Meaning that what you describe - while still missing the needed DETAILS - is either not accurate (because you are holding back relevant data) or not accurate because you have misinterpreted the results of your experiments.
If the first absolute sector or LBA0 is accessible and writable, you can partition the disk, at least in 4 primary partitions. (good )
If the first few following sectors, namely LBA1-17 are as well accessible and writable, you can install grldr.mbr to the disk, but you will need a small amount of good sectors, let's say 1000 of them to create a volume to host grldr OR if a few more following sectors, namely LBA 1-63 or better 1-127 are accessible and writable you can install the WEE to the disk.
And the disk will become normally bootable (to grub4dos).
Then you have "holes" (i.e. bad areas, not everywhere, but in spots ) all over the rest of the disk.
Now if sector (example) LBA 238975 is "bad" and cannot be read or written properly, it is "bad", and it remains "bad" NO matter which filesystem you are applying to the volume created on the disk that comprehends that specific bad sector.
You are seemingly telling me that you attempted making a huge volume covering the whole extents of the disk and by formatting it as ExFAT the filesystem automagically marked those holes as "bad sectors" (and of course - but you failed to specify this, the available space in this volume is much smaller than what is should be given it's size)?
And that you cannot obtain the same (or similar result ) through a full format and running CHKDSK /R on a NTFS partition?
IF this is the case, and provided that your (unknown) disk is compatible, you may want to *try* this tool here:
on the disk, and hopefully obtain an unreliable, with a senselessly filled up $BadClus, but working NTFS filesystem.
But it is also possible that the volume cannot be actually properly formatted due to the default placement of the $MFT by the XP format tool, which depends on size of the volume and on it's extents.
The extents of the NTFS partition might be critical and in order to find the "right" placement/size of it some experiments will need to be carried as while there are a few tricks/possibilities to "move" the $MFT, WITHOUT an EXACT, DETAILED map of the disk, it is impossible to even give you valid practical suggestions.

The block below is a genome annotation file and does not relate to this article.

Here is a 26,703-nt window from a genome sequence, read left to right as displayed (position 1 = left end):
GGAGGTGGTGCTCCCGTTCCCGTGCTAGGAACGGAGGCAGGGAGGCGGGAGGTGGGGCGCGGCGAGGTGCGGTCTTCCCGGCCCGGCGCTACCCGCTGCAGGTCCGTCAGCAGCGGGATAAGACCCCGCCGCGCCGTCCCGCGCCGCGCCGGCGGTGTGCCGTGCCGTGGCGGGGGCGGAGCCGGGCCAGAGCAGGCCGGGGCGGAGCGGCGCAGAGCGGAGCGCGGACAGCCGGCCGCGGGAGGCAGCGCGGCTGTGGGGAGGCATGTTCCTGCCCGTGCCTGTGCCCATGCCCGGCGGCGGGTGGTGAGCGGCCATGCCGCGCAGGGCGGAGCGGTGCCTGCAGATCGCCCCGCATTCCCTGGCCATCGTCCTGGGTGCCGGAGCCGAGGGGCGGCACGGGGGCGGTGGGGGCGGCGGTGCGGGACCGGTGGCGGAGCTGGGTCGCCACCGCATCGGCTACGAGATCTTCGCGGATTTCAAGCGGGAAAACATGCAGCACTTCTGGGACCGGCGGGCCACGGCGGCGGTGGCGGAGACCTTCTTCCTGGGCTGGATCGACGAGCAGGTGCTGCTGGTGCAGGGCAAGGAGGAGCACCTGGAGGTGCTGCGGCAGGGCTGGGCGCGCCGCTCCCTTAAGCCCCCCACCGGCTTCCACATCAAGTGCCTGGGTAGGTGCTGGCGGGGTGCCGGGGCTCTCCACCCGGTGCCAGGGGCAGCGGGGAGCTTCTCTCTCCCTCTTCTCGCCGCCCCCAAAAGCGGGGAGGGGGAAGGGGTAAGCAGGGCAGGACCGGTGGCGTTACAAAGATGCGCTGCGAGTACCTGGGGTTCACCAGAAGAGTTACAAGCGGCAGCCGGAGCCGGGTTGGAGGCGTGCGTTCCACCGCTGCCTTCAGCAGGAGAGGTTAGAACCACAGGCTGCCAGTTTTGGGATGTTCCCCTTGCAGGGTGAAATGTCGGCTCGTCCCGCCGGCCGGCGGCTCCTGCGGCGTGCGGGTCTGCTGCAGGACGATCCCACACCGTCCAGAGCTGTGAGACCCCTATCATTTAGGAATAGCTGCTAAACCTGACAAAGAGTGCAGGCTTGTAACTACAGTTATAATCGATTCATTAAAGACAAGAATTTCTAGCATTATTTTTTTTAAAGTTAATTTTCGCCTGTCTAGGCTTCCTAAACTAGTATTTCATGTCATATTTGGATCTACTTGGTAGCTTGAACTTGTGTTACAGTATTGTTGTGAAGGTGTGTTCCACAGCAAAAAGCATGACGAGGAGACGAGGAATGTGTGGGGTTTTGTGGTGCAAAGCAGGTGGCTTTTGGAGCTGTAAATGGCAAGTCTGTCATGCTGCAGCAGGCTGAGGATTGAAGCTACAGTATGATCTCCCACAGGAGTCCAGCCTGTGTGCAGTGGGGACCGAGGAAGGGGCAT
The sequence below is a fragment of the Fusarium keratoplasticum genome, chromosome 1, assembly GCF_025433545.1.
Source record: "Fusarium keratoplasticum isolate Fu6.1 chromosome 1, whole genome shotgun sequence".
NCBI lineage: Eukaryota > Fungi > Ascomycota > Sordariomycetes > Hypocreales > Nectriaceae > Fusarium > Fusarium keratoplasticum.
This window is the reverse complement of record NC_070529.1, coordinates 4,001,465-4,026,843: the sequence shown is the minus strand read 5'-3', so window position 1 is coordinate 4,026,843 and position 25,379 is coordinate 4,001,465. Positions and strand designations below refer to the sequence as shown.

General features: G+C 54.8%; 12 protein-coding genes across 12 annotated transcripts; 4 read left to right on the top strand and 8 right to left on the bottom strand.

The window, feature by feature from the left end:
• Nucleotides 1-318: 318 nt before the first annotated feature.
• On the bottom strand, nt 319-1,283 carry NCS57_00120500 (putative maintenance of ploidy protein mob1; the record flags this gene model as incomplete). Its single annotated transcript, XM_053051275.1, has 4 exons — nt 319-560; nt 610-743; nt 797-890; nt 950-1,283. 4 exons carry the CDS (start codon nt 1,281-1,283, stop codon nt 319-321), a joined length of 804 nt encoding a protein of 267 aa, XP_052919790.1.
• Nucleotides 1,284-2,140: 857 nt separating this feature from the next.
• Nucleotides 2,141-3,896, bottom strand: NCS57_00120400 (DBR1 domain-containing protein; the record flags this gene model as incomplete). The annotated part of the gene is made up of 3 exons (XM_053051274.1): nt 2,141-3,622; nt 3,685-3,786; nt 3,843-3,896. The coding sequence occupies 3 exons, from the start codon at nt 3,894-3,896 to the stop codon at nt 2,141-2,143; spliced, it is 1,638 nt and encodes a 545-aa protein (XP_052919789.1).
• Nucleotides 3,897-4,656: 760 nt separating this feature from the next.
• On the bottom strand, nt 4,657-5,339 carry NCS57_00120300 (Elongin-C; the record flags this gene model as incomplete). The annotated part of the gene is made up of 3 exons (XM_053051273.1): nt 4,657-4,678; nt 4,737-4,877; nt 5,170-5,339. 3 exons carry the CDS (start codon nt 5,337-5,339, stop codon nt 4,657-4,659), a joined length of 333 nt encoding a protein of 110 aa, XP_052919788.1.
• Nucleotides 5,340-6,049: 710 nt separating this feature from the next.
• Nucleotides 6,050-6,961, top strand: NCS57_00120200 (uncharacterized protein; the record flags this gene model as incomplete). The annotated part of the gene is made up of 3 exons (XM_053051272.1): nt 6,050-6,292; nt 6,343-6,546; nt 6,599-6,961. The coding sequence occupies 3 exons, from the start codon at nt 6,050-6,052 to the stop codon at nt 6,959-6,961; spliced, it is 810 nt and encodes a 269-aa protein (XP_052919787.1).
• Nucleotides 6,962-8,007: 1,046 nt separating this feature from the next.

Generically speaking, on a 512 bytes/sector device, the XP FORMAT tool will create a NTFS filesystem with 4096 bytes/sector clusters with the $MFT starting at cluster 786432 with a size proportional to the size of the volume, but there are also other files, like the $Boot record which is 16 sectors in size that have a fixed address at cluster 0 ( relative LBA0).
There is a trick that - within limits - allows to have the $MFT at a different location/having an initial reduced size, that may be useful in this case, see here:
but again, without specific data I cannot say if it may work in your case.
Otherwise - if you are really convinced that the exFAT is the way to go, you can have on it a XP inside an image (RAW or .vhd) that was already tested successfully by alacran (see previous posts) or experiment with the Windows 8 BOOTMGR (hints given before in this same thread) or - again as said - continue where the experiments with the XP Kansas city shuffle method were left, but you have to consider how all these are either very experimental or downright new/unexplored/undocumented approaches, in any case all of them rather complex (i.e. NOT of the do that 1,2,3 kind) and will need, besides some time and patience, to be first tested on some surely working hardware before being possible to hopefully replicate them to your half-botched disk/hardware.